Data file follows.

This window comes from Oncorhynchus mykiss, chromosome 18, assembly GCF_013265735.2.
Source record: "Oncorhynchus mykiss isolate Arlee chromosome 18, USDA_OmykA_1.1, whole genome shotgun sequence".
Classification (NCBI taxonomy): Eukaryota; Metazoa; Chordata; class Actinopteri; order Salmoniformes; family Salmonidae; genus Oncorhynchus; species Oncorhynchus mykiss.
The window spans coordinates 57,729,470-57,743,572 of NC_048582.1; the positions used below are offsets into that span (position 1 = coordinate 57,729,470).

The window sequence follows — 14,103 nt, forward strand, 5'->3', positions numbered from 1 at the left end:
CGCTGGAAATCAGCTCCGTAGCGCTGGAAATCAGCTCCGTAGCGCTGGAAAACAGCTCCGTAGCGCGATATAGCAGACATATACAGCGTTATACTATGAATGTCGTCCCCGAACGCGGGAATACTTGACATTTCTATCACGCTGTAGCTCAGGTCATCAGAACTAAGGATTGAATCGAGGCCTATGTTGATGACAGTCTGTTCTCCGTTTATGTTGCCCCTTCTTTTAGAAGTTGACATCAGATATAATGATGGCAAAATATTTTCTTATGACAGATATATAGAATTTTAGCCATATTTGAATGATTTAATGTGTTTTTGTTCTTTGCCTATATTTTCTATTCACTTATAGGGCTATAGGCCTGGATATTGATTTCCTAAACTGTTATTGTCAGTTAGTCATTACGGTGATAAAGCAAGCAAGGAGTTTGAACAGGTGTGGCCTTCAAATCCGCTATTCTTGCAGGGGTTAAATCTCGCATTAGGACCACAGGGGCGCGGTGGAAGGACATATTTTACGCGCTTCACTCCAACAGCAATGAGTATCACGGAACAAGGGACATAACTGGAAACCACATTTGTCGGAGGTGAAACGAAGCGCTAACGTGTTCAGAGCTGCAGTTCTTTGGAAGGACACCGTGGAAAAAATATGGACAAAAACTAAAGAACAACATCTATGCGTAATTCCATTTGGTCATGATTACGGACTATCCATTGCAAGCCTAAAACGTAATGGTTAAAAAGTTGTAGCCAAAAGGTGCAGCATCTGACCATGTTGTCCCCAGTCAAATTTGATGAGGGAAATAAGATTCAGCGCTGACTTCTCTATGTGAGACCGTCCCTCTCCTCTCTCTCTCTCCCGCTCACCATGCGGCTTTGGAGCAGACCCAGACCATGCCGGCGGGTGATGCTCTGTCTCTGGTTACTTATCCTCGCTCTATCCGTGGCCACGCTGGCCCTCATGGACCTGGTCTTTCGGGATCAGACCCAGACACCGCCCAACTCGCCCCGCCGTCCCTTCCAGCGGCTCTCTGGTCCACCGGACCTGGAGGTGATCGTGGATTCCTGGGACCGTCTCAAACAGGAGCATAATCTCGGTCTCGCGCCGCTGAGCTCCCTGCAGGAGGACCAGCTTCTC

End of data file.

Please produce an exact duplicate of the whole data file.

This window comes from Oncorhynchus mykiss, chromosome 18, assembly GCF_013265735.2.
Source record: "Oncorhynchus mykiss isolate Arlee chromosome 18, USDA_OmykA_1.1, whole genome shotgun sequence".
Classification (NCBI taxonomy): Eukaryota; Metazoa; Chordata; class Actinopteri; order Salmoniformes; family Salmonidae; genus Oncorhynchus; species Oncorhynchus mykiss.
The window spans coordinates 57,729,470-57,743,572 of NC_048582.1; the positions used below are offsets into that span (position 1 = coordinate 57,729,470).

The window sequence follows — 14,103 nt, forward strand, 5'->3', positions numbered from 1 at the left end:
CGCTGGAAATCAGCTCCGTAGCGCTGGAAATCAGCTCCGTAGCGCTGGAAAACAGCTCCGTAGCGCGATATAGCAGACATATACAGCGTTATACTATGAATGTCGTCCCCGAACGCGGGAATACTTGACATTTCTATCACGCTGTAGCTCAGGTCATCAGAACTAAGGATTGAATCGAGGCCTATGTTGATGACAGTCTGTTCTCCGTTTATGTTGCCCCTTCTTTTAGAAGTTGACATCAGATATAATGATGGCAAAATATTTTCTTATGACAGATATATAGAATTTTAGCCATATTTGAATGATTTAATGTGTTTTTGTTCTTTGCCTATATTTTCTATTCACTTATAGGGCTATAGGCCTGGATATTGATTTCCTAAACTGTTATTGTCAGTTAGTCATTACGGTGATAAAGCAAGCAAGGAGTTTGAACAGGTGTGGCCTTCAAATCCGCTATTCTTGCAGGGGTTAAATCTCGCATTAGGACCACAGGGGCGCGGTGGAAGGACATATTTTACGCGCTTCACTCCAACAGCAATGAGTATCACGGAACAAGGGACATAACTGGAAACCACATTTGTCGGAGGTGAAACGAAGCGCTAACGTGTTCAGAGCTGCAGTTCTTTGGAAGGACACCGTGGAAAAAATATGGACAAAAACTAAAGAACAACATCTATGCGTAATTCCATTTGGTCATGATTACGGACTATCCATTGCAAGCCTAAAACGTAATGGTTAAAAAGTTGTAGCCAAAAGGTGCAGCATCTGACCATGTTGTCCCCAGTCAAATTTGATGAGGGAAATAAGATTCAGCGCTGACTTCTCTATGTGAGACCGTCCCTCTCCTCTCTCTCTCTCCCGCTCACCATGCGGCTTTGGAGCAGACCCAGACCATGCCGGCGGGTGATGCTCTGTCTCTGGTTACTTATCCTCGCTCTATCCGTGGCCACGCTGGCCCTCATGGACCTGGTCTTTCGGGATCAGACCCAGACACCGCCCAACTCGCCCCGCCGTCCCTTCCAGCGGCTCTCTGGTCCACCGGACCTGGAGGTGATCGTGGATTCCTGGGACCGTCTCAAACAGGAGCATAATCTCGGTCTCGCGCCGCTGAGCTCCCTGCAGGAGGACCAGCTTCTC